The Catholic Church is fundamentally liturgical and sacramental in its public life of worship.
As explained in greater detail in the Catechism of the Catholic Church and its shorter Compendium, the liturgy is something that "the whole Christ", Head and Body, celebrates — Christ, the one High Priest, together with his Body, the Church in heaven and on earth. Involved in the heavenly liturgy are the angels and the saints of the Old Covenant and the New, in particular Mary, the Mother of God, the Apostles, the Martyrs and "a great multitude, which no man could number, out of every nation and of all tribes and peoples and tongues" (Revelation 7:9). The Church on earth, "a royal priesthood" (1 Peter 2:9), celebrates the liturgy in union with these: the baptized offering themselves as a spiritual sacrifice, the ordained ministers celebrating at the service of all the members of the Church in accordance with the order received, and bishops and priests acting in the person of Christ.
Cyber Black Friday is a marketing term for the online version of Black Friday, the Friday following Thanksgiving Day in the United States. The term made its debut in a 2009 press release entitled "Black Friday Goes Online for Cyber Black Friday". According to the National Retail Federation Black Friday shopping survey, 195 million shoppers visited stores and websites over Black Friday weekend in 2009, up from 172 million last year. One-fourth of Americans shopping over the Black Friday weekend (28.5% or 49 million) were shopping online. comScore reported that Black Friday (November 27, 2009) saw $595 million in online sales, representing an 11% increase versus Black Friday 2008. Gian Fulgoni of comScore said, "Black Friday, better known as a shopping bonanza in brick-and-mortar retail stores, is increasingly becoming one of the landmark days in the online holiday shopping world." Some Cyber Black Friday sales are short-lived, last through the weekend, into Cyber Monday, and beyond.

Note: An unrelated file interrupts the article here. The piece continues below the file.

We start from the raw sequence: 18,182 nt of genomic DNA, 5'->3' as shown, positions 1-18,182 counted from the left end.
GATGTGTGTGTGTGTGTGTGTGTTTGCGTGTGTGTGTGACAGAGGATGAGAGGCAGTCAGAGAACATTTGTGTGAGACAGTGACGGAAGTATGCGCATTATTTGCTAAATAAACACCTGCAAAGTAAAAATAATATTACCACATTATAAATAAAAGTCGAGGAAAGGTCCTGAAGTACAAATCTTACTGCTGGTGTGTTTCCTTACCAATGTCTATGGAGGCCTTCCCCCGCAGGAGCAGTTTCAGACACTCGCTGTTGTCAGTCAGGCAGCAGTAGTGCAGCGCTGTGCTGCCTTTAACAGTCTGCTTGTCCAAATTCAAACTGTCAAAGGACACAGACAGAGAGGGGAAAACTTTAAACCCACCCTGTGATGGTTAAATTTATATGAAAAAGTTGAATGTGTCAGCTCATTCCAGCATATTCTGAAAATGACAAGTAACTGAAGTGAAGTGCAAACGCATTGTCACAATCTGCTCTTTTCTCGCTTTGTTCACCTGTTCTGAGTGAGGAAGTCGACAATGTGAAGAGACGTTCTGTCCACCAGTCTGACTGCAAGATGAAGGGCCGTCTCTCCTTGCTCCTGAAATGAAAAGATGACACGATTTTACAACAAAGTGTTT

A leap year (or intercalary or bissextile year) is a year containing one additional day (or, in the case of lunisolar calendars, a month) in order to keep the calendar year synchronized with the astronomical or seasonal year. Because seasons and astronomical events do not repeat in a whole number of days, a calendar that had the same number of days in each year would, over time, drift with respect to the event it was supposed to track. By occasionally inserting (or intercalating) an additional day or month into the year, the drift can be corrected. A year that is not a leap year is called a common year.
For example, in the Gregorian calendar (a common solar calendar), February in a leap year has 29 days instead of the usual 28, so the year lasts 366 days instead of the usual 365. Similarly, in the Hebrew calendar (a lunisolar calendar), Adar Aleph, a 13th lunar month is added seven times every 19 years to the twelve lunar months in its common years to keep its calendar year from drifting through the seasons.